Andalusian cuisine is rather varied, corresponding to a region that is itself extensive and varied. Notwithstanding that, the cuisine of Andalusia is characterised by Gazpacho, fried fish (often called Pescaíto frito in the local vernacular), the jamones of Jabugo, Valle de los Pedroches and Trevélez, and the wines of Jerez, particularly sherry.
Frying in Andalusian cuisine is dominated by the use of olive oil that is produced in the provinces of Jaén, Córdoba, Seville, and Granada. The foods are dredged in flour a la andaluza (meaning only flour, without egg or other ingredients, but may include flour from the chickpea especially for use in batters). They are then fried in a large quantity of hot olive oil.
Fish and shellfish
With five coastal provinces, the consumption of fish and shellfish is rather high: white shrimp from the Bay of Cádiz; prawns; murex; anchovies; baby squid; cuttlefish; “bocas de la Isla”, a dish found in San Fernando that uses a local crab that can regenerate its claw; flounder; smelts; etc.
Andalusian cuisine includes also some unusual seafood, like ortiguillas, sea anemones in batter.
Andalusian desserts are heavily influenced by medieval Andalusian cuisine. Notable dishes include Pestiños (a deep-fried pastry bathed in honey), alfajores, amarguillos (a form of almond macaroons) from Medina Sidonia, the polvorones (almond cookies of Estepa), lard bread, wine doughnuts, and torrijas.
Wines and liquors
The wines of Jerez (also known as sherry) are famous the world over, praised even by William Shakespeare. Other standouts are the manzanilla of Sanlúcar de Barrameda, the white wines of Cádiz, paxarete (a sherry derivative), wines of Condado in Huelva, wines of Montilla-Moriles in Córdoba, wines of Málaga, and la tintilla of Rota. The liquors of the region are also popular, included the anís made in Rute, and in Cazalla de la Sierra, and the rums from the Tropical Coast of Granada (Motril).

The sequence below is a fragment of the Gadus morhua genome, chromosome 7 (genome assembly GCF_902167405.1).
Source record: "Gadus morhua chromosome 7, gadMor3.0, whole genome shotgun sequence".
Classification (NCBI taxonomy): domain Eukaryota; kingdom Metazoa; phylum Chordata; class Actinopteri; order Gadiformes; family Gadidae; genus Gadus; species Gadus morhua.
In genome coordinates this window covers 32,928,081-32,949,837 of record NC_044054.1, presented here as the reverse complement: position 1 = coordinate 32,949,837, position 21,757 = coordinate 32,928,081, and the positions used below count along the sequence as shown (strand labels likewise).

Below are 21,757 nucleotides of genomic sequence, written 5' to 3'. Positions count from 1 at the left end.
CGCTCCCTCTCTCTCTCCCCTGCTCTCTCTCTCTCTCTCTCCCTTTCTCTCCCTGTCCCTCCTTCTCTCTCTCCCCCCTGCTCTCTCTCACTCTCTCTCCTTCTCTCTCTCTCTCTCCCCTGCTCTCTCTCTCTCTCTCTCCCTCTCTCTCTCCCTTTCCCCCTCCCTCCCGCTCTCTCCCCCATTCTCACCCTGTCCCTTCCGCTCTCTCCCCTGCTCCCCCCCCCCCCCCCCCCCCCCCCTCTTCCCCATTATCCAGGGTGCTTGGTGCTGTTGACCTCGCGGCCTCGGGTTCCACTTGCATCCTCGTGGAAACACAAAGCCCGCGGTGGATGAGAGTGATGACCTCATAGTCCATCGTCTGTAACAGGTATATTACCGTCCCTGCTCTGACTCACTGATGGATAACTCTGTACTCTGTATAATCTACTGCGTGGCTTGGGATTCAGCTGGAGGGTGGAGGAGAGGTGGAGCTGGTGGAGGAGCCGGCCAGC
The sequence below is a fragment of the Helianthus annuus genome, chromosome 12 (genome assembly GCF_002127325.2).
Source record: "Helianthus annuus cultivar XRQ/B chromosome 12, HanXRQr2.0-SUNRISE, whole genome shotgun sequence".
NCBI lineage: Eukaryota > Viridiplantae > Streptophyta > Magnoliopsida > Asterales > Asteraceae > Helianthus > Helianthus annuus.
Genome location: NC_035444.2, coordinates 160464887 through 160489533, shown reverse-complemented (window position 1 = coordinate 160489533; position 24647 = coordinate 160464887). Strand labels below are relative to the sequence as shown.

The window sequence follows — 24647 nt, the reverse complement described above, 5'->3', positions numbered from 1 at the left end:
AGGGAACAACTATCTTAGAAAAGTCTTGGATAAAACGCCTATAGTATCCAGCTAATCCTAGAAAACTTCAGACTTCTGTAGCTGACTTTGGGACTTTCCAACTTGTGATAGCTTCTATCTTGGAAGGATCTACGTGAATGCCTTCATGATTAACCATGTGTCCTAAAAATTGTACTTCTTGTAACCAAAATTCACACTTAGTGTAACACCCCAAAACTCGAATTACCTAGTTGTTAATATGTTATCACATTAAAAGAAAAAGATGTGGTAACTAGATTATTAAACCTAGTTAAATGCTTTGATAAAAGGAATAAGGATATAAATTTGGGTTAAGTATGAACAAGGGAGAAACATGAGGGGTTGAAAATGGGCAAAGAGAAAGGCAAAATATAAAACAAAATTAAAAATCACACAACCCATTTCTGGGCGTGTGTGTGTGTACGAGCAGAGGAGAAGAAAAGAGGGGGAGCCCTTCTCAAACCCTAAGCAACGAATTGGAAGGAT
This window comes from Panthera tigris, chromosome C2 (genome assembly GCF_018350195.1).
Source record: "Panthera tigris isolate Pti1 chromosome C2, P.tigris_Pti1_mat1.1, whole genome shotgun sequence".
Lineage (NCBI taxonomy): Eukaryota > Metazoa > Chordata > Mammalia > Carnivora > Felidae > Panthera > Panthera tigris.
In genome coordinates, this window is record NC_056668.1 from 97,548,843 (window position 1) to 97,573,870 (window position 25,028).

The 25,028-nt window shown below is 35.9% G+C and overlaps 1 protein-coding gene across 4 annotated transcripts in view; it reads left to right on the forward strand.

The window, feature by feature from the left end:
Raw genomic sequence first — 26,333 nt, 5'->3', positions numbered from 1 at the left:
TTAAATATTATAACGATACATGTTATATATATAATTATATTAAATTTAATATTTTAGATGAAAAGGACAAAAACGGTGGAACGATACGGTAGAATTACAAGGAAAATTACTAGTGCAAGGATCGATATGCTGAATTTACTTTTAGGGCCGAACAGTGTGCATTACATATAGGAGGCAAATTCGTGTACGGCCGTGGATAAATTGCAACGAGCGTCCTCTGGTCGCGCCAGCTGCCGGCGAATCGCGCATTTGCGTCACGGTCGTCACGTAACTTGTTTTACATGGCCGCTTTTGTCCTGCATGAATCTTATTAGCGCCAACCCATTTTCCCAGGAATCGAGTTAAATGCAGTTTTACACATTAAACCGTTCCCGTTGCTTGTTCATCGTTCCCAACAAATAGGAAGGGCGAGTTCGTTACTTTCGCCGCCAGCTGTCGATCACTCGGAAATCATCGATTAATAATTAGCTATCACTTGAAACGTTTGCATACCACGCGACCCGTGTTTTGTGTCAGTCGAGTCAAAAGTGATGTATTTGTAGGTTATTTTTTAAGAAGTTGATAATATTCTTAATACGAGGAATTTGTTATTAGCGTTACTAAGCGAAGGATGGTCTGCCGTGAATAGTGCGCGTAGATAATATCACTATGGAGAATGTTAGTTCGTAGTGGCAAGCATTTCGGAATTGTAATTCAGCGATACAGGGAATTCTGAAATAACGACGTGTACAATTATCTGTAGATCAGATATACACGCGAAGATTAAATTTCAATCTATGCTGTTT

Typical Andalusian Dishes
Typical Andalusian dishes include pescaito frito (fried fish), gazpacho, Cordoban salmorejo, pringá, oxtail, jamón ibérico (Iberian ham), prepared olives, alboronía, poleá, anise, and various kinds of wine, including sherries (fino, manzanilla, oloroso, Pedro Ximénez, amontillado) which are undoubtedly the most exported and most widely available of all Spanish wines, as well as Málaga wine. The wine from Montilla, while similar to sherry, is not technically a sherry, but gives its name to amontillado, meaning “in the style of Montilla”.
Some other Andalusian dishes include:
- Salmorejo (Córdoba)
- Flamenquín (Córdoba)
- Ajoblanco – Everyone has heard about the traditional red gazpacho soup, and many have tasted it. However, this recipe for cold white garlic soup or sopa de ajoblanco is just as tasty and refreshing. In fact, garlic lovers would probably vote for this soup hands down. It is easy, quick and healthy.
- Gazpacho Andaluz – A cold tomato soup from Andalusia, Spain. Centuries ago, gazpacho was made with nothing more than bread, garlic, salt, olive oil, vinegar, and water.
- Pipirrana (Jaén)
- Habas con calzones
- Huevos a la flamenca
- Alcauciles rellenos (Cádiz)
- Migas de Harina
- Tortillas de camarón (Cádiz)
- Gazpachuelo (Málaga)
- Biénmesabe o adobo
- Ajo harina (Jaén)
- Soldaditos de Pavía
- Patatas a lo pobre
- Pescado Frito (Andalusian Fried Fish) – Served hot, freshly fried, and can be eaten as an appetiser (for example with a beer or wine), or as a starter or main course.
- Tortilla de patatas